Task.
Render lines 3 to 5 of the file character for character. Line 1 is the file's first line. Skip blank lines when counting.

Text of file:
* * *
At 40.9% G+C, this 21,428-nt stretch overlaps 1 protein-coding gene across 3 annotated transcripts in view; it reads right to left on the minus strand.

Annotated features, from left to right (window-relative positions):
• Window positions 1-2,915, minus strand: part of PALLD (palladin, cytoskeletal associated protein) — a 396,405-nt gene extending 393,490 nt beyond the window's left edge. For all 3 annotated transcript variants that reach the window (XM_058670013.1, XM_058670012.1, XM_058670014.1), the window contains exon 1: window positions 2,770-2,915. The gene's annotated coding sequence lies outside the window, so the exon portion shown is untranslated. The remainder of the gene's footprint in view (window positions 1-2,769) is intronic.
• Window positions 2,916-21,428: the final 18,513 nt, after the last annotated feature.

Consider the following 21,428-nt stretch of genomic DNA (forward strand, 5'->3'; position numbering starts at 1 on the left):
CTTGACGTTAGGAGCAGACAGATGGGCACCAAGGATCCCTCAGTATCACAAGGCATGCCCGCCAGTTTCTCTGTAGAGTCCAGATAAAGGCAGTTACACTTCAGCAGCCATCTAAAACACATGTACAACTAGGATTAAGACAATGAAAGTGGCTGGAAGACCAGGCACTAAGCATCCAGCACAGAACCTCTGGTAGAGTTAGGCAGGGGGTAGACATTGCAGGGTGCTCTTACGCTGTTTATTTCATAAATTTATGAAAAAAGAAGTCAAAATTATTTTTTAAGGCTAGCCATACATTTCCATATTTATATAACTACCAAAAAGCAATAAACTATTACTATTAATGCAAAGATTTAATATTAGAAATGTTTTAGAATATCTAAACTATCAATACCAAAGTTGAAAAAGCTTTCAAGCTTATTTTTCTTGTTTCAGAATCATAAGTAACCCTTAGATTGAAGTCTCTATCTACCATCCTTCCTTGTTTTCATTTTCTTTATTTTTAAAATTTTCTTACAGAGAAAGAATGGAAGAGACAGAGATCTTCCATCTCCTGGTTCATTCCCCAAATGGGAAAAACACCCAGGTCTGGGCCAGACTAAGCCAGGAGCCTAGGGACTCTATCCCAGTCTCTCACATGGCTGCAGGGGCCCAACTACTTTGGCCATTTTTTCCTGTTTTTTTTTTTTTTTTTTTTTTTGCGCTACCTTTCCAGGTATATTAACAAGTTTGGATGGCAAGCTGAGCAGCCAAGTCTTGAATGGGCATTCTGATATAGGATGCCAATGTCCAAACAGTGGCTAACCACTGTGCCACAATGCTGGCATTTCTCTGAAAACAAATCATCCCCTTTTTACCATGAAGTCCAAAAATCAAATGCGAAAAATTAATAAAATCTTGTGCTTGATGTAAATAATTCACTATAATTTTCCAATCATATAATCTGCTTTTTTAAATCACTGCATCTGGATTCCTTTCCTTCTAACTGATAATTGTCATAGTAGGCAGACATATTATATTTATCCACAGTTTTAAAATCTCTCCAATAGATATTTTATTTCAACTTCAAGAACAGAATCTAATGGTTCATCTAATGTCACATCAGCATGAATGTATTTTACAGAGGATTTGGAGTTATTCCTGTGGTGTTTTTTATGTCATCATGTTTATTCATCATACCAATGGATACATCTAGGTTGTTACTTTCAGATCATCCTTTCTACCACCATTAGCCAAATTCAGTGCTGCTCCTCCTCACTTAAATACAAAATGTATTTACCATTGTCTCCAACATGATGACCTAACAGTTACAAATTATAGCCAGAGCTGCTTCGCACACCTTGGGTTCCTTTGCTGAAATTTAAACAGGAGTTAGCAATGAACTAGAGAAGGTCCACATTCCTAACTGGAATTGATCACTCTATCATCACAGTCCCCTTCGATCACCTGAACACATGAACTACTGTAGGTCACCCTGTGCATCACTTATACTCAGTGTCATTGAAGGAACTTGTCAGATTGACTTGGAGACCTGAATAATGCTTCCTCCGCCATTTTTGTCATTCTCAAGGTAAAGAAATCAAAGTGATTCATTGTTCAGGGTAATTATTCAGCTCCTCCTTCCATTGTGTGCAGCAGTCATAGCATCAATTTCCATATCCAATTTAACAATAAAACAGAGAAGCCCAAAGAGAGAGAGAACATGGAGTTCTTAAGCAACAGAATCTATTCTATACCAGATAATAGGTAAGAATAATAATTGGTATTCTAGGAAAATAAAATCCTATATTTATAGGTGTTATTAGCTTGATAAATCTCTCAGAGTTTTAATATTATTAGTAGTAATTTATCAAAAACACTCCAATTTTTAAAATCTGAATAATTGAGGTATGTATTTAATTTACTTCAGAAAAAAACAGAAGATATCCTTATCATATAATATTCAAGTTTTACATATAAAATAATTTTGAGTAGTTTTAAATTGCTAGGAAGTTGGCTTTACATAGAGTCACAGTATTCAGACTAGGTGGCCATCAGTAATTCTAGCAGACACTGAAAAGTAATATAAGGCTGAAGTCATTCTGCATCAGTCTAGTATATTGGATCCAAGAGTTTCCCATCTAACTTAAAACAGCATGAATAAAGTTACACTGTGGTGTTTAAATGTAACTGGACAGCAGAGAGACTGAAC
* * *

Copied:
• Window positions 1-2,915, minus strand: part of PALLD (palladin, cytoskeletal associated protein) — a 396,405-nt gene extending 393,490 nt beyond the window's left edge. For all 3 annotated transcript variants that reach the window (XM_058670013.1, XM_058670012.1, XM_058670014.1), the window contains exon 1: window positions 2,770-2,915. The gene's annotated coding sequence lies outside the window, so the exon portion shown is untranslated. The remainder of the gene's footprint in view (window positions 1-2,769) is intronic.
• Window positions 2,916-21,428: the final 18,513 nt, after the last annotated feature.

Consider the following 21,428-nt stretch of genomic DNA (forward strand, 5'->3'; position numbering starts at 1 on the left):